Computer time may cause nearsightedness among children

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Kids Sharing An iPad
Elementary school children share an electronic tablet on the first day of class in the new school year in Nice, September 3, 2013. Reuters/Eric Gaillard

Kids who spend too much time indoors and on electronic devices may be at risk of developing nearsightedness. US ophthalmology experts believe that this is due to “near work” or focusing on something close to one's eyes and the reduced amount of time spent in natural light outdoors.

"Kids are spending much more time doing indoor activities with their cellphones, iPads, computers, and so on," said Rohit Varma, director of the University of Southern California Eye Institute in Los Angeles, as quoted by WebMD. "Especially when children are young, when they play these games indoors where they're seeing things very close to them and doing it in low-light level -- that combination of doing near activities in low light is what contributes to these children becoming very nearsighted."

The researchers note that nearsightedness or myopia can affect anyone, but people whose parents are nearsighted are more prone to developing the condition. Additionally, myopia is more prevalent in industrialised and urban areas compared with rural areas.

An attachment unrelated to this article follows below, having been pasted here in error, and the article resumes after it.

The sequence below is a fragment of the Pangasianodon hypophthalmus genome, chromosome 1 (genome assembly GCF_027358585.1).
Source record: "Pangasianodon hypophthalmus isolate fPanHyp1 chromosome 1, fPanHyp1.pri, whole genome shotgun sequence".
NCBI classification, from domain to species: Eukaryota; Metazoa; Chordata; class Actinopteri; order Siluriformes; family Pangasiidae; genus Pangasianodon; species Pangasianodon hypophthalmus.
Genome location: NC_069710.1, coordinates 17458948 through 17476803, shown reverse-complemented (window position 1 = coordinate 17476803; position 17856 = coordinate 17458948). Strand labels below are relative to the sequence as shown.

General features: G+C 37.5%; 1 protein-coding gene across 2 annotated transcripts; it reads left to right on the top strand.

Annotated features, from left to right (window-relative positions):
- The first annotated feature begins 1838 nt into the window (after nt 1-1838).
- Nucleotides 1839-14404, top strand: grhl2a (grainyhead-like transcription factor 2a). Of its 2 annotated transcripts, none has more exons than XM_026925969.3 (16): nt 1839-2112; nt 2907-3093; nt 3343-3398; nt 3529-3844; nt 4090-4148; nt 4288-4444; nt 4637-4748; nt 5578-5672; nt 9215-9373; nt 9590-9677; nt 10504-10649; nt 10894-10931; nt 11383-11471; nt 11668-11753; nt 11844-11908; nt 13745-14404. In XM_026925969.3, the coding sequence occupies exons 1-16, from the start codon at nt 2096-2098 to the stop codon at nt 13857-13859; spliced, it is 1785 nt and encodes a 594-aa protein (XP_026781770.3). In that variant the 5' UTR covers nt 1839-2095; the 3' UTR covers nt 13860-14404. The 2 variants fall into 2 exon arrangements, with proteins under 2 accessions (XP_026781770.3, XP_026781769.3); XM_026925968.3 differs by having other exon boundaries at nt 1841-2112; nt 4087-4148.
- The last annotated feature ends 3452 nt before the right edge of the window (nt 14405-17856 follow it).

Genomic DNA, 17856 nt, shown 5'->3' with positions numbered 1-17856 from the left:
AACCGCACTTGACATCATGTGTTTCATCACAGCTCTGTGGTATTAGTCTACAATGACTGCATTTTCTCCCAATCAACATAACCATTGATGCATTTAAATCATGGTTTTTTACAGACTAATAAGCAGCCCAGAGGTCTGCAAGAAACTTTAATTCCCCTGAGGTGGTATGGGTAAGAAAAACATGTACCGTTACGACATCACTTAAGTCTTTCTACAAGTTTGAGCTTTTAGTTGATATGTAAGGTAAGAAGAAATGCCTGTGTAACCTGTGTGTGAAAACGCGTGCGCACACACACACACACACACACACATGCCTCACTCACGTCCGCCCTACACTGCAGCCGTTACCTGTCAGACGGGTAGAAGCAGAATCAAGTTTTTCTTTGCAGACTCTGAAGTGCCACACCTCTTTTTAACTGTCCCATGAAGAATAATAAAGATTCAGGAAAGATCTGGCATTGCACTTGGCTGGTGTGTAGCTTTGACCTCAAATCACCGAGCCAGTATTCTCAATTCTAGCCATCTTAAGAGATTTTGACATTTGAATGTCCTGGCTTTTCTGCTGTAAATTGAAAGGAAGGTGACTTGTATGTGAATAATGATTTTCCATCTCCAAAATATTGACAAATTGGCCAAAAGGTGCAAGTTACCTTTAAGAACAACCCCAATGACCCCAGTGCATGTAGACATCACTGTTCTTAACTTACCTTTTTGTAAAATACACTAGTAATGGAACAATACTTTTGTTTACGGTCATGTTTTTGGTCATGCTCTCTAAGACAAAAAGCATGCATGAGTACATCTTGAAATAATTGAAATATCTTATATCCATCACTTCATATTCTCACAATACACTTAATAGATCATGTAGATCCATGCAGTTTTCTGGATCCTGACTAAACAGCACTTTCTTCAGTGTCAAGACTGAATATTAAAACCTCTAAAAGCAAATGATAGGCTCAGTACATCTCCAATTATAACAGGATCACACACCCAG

East Asian children are genetically predisposed to myopia. However, these children’s habits may be causing them to be more vulnerable to the condition, according to the researchers.

The rate of myopia in China is 90 percent higher than the 42 percent estimated for US citizens between the ages of 12 and 54 years. Chinese children spend up to 12 hours a day on near work, while US children spend only nine hours a day on such.

"We want to encourage our kids to read, but it's not a great thing to read for hours straight without looking up from the page,” David Epley, a spokesman for American Academy of Ophthalmology's, said. "Encourage kids to take breaks. Every 20 minutes, take a 20-second break. Get your eyes off the page with something that's farther away."

Currently, no studies show that dim light is harmful to vision; however, experts believe that such environment needs more visual accommodation and focus, which strain the eyes.  Myopia is not reversible or preventable, but the progression can be slowed. Epley added that parents should ensure that kids  read in bright light.

Sydney Morning Herald reports that Brien Holden said that the current rate of myopia in Australia is at 3 percent to 4 percent of the population. Though that is the case, no studies have specified the number of hours that are considered too much for near work. It is said though that spending time outdoors is important in helping prevent myopia.

David Hunter, chief of ophthalmology at Boston Children's Hospital, explained that outdoors, there are more objects that are far away to look at as opposed to indoors, where the furthest thing is only 20 feet away. Children will also benefit from natural light outdoors. Experts recommend having large glass windows to shine natural light indoors if staying outdoors is not possible.

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